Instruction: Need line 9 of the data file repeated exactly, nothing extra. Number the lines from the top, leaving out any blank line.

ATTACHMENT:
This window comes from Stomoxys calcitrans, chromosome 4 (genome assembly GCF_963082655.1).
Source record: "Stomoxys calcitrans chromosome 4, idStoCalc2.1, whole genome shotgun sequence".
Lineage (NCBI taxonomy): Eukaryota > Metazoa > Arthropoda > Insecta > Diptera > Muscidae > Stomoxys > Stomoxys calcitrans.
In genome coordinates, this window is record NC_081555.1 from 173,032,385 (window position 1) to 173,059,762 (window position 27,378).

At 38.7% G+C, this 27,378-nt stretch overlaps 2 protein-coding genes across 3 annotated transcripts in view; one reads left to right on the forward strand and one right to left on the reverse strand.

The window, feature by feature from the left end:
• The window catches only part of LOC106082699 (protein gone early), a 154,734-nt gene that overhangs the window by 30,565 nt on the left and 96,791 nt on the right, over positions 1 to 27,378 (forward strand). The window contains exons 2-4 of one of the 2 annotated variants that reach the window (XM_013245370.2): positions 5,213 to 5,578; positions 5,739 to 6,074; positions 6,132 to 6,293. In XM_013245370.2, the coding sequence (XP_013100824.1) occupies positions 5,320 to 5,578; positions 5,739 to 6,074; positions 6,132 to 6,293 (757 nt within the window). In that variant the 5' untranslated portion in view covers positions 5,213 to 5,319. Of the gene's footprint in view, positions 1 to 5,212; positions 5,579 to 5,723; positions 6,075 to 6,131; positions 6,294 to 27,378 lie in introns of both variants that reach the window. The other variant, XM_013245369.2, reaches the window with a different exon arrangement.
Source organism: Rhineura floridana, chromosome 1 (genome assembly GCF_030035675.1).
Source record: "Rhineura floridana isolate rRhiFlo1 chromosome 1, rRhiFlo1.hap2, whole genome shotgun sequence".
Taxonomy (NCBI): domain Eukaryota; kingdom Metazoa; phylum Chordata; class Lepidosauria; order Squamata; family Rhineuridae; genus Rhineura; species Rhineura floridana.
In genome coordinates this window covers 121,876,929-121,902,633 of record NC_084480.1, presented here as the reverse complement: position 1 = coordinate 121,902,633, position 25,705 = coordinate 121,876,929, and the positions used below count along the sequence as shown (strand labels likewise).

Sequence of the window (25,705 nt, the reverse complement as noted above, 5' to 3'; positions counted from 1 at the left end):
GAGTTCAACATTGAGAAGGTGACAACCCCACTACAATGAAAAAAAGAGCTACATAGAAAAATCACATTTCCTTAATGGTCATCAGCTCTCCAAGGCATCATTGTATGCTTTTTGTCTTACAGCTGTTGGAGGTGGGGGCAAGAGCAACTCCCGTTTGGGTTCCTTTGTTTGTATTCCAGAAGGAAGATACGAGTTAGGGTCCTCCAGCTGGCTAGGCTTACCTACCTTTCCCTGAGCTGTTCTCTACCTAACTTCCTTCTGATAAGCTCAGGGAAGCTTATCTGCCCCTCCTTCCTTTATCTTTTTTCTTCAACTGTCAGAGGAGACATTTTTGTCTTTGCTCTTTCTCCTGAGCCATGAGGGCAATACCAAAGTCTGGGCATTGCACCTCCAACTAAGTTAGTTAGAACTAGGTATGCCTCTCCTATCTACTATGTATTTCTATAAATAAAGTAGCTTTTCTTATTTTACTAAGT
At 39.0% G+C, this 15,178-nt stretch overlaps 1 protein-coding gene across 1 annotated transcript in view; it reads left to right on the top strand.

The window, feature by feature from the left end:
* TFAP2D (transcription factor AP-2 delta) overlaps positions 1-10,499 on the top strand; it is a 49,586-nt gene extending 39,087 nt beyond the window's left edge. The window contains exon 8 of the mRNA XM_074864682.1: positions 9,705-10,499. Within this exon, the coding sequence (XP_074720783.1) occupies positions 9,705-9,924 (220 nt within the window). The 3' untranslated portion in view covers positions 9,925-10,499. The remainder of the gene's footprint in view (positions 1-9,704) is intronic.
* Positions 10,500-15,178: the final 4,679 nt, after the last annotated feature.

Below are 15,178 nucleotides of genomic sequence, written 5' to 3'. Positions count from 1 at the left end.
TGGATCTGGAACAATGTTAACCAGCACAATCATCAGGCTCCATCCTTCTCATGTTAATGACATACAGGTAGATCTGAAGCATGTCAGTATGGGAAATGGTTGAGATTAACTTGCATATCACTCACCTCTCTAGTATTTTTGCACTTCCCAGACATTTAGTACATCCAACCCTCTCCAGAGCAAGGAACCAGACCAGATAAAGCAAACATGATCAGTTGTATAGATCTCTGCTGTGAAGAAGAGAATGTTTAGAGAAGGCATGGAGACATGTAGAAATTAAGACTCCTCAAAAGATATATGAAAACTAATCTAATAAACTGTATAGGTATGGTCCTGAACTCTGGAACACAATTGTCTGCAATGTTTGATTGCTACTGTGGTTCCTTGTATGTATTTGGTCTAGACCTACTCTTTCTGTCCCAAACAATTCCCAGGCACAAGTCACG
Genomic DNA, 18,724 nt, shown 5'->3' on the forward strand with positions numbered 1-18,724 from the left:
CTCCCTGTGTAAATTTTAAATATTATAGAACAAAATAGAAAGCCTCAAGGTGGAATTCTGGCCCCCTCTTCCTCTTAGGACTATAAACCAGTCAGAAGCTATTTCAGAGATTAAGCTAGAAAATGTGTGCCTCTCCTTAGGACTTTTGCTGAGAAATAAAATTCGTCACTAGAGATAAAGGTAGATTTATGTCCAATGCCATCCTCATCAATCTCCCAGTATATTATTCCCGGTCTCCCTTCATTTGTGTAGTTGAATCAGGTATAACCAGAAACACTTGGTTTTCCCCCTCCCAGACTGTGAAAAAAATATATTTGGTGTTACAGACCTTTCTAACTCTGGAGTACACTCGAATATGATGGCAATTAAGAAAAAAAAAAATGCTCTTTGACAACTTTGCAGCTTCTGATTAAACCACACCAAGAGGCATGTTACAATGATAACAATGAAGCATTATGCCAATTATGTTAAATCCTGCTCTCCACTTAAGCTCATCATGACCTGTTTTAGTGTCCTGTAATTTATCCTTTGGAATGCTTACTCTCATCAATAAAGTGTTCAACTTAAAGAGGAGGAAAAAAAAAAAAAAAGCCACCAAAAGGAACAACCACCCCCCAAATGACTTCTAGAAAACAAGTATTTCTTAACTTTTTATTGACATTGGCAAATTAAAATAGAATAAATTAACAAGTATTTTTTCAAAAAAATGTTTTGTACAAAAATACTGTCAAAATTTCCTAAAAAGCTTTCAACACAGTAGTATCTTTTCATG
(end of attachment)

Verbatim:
Source record: "Rhineura floridana isolate rRhiFlo1 chromosome 1, rRhiFlo1.hap2, whole genome shotgun sequence".